Color Wunderkammer: Color Facts, News and Trends for Fall 2017

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[Call for Entries: The International Design Awards]

Under a Blood Red Sky by Ian Sane

Under a Blood Red Sky by Ian Sane:

Greetings, color fans! As summer reaches its last ebb, I’m getting fired up for cozy sweaters, chill-edged breezes and brilliant scarlet leaves crunching underfoot. Here are the latest color facts, news and trends to tide you over until s’mores season.

The Pantone Color Institute recently teamed up with Prince’s estate to issue “Love Symbol #2”, an iconic purple shade synonymous with the star of Purple Rain. While that clunker-film is questionable to memorialize, Prince’s gender-bending style and outsized musical talent deserve full-throated tribute. That said, the announcement seems perfectly timed to compete with shark-attack tales and other slow-news-month fodder. In an amusing coda, Prince’s sister told various media his favorite color was orange, not purple.

Pantone Chip Prince Purple

Pantone Chip in Prince Purple

Cheerios lost a legal battle to lay exclusive claim to its signature yellow in its category, breakfast cereals. A judge ruling for the U.S. trademark court office noted that many breakfast cereals have similarly iconic yellow packaging—Kellogg’s Corn Pops and Post’s Honey Comb, to name only the biggest brands. Cheerios itself diluted its own claim with sub-brands packaged in different shades—witness the damning rust-red packaging of Honey Nut Cheerios.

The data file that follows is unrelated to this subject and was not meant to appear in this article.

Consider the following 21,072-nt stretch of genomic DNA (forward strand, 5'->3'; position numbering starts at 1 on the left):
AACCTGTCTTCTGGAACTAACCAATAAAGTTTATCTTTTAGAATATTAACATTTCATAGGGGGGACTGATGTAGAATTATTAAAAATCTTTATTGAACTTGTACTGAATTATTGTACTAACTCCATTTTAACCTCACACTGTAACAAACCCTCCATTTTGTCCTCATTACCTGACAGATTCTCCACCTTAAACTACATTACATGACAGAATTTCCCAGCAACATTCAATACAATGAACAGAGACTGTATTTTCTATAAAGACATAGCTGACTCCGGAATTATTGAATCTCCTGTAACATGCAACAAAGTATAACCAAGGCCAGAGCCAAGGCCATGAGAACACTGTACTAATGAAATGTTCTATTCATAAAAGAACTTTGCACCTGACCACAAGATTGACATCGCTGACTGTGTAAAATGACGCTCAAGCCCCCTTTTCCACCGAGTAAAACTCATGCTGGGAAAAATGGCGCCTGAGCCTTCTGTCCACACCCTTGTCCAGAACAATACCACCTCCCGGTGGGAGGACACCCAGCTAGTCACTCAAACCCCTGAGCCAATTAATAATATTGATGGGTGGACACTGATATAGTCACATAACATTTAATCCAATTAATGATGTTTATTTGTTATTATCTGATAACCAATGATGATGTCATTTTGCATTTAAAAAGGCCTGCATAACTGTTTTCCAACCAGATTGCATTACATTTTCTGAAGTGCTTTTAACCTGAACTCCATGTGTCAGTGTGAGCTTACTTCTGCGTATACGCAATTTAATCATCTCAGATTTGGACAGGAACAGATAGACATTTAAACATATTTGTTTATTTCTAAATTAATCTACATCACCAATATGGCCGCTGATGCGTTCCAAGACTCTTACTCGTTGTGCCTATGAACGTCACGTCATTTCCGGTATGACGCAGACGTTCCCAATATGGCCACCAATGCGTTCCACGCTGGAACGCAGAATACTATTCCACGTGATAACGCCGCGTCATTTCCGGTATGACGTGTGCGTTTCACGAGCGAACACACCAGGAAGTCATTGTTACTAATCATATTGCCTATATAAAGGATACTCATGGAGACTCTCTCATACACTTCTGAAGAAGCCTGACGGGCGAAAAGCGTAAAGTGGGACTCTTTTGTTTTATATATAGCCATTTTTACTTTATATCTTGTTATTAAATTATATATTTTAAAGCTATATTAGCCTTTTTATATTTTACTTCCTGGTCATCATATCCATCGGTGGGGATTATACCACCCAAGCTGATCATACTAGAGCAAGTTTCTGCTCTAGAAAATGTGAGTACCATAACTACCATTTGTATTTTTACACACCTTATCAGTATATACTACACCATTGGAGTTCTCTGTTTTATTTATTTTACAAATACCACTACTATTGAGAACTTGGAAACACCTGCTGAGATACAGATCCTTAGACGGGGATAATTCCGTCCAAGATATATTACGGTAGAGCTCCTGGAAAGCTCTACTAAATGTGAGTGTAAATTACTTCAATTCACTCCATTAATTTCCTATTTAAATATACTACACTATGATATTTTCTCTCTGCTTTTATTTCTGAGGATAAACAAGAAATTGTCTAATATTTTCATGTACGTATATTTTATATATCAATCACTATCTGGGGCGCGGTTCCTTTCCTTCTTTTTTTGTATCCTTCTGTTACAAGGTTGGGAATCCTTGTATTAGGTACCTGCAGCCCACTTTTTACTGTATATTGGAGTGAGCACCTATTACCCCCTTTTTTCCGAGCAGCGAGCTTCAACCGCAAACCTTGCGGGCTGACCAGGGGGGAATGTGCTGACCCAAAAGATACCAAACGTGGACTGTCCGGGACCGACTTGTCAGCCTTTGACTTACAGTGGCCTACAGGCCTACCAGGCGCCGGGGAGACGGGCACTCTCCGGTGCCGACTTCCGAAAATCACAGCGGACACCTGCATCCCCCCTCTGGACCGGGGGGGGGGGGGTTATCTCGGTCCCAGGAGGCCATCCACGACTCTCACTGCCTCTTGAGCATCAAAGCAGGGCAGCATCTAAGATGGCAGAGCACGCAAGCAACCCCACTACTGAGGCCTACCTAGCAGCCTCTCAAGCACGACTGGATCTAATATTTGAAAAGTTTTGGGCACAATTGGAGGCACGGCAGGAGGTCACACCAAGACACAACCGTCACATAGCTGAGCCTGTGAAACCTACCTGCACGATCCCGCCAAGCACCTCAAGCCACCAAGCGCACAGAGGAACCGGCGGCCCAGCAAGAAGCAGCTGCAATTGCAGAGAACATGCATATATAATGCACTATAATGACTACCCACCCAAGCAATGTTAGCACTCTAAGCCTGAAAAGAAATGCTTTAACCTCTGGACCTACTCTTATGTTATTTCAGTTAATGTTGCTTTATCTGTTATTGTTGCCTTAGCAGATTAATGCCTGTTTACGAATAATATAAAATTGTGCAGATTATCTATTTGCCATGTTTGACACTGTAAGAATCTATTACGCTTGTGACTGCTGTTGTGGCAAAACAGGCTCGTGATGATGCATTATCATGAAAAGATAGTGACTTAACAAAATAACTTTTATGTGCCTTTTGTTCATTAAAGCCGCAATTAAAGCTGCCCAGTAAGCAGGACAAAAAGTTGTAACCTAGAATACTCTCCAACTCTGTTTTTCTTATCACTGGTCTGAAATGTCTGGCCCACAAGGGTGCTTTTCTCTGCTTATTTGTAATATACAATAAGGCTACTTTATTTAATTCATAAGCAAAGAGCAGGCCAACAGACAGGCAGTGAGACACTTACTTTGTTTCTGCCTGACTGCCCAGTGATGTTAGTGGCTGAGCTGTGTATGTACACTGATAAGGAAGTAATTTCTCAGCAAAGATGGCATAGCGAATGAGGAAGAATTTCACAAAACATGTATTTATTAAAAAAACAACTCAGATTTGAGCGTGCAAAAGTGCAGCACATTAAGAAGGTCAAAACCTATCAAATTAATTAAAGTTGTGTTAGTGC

The back cover of a 1980s Cheerios cookbook pamphlet, by Nate Steiner:

Here’s a bruising takeaways from Hurricane Harvey for those of us watching aghast at a distance: rain levels have been so severe, meterologists were compelled to introduce new shades to the color-coded map indicating rainfall.

Hurricane Harvey color map

But not all the color-news is dispiriting. Onward to more cheerful stuff. For instance, whitespace is back in editorial design, according to The Cut’s editor-in-chief Stella Bigbee whose redesign makes ample—and sternly elegant—use of this dictum. As she told AIGA Eye on Design, the new B&W-heavy design will feel boring to some, perfectly trimmed—indeed, well-cut—to others. Great minimalism emphasizes strong choices—and white space gives us all much-needed breathing room. Hurrahs all around, I say.


When you next sit down to hammer out a new color palette, graphic designers will dig Canva’s color palette generator. This handy tool jump-starts the process: enter a color, get a few basic shades, then click to start generating color palettes of four colors each around that shade. Each palette comes complete with a name and sample photo, nudging your into further imagining of how that palette might come fully to life in your project.

And for your color-fiddling pleasure during coffee breaks, you’ll love this Buzzfeed game Can You Spot the Odd Colour?, which tests the acuity of one’s color vision with increasingly hard-to-spot gradations in shaded patterns like this one.

Sample from Buzzfeed game Can You Spot the Odd Colour?

Sample from Buzzfeed game Can You Spot the Odd Colour?

Let’s close today’s Wunderkammer with a beautiful, weird essay from Aeon about the Greeks’ famously unreliable descriptions of color—think Homer’s “wine-dark” sea. This essay treads over familiar ground covered in my own book, ROY G. BIV: An Exceedingly Surprising Book About Color, about how color perception goes way beyond simple characteristics like hue, saturation or value. The author refers to this perceptive, super-subjective quality of color as saliency, how much the color registers as color with a given viewer. The essay also explores fascinating alternative ways of seeing color: how certain cultures and historical periods noticed properties like matteness or shine before noticing what we’d term “color.” Open your mind and feed it this lovely, eye-opening text today.

Color theory for designers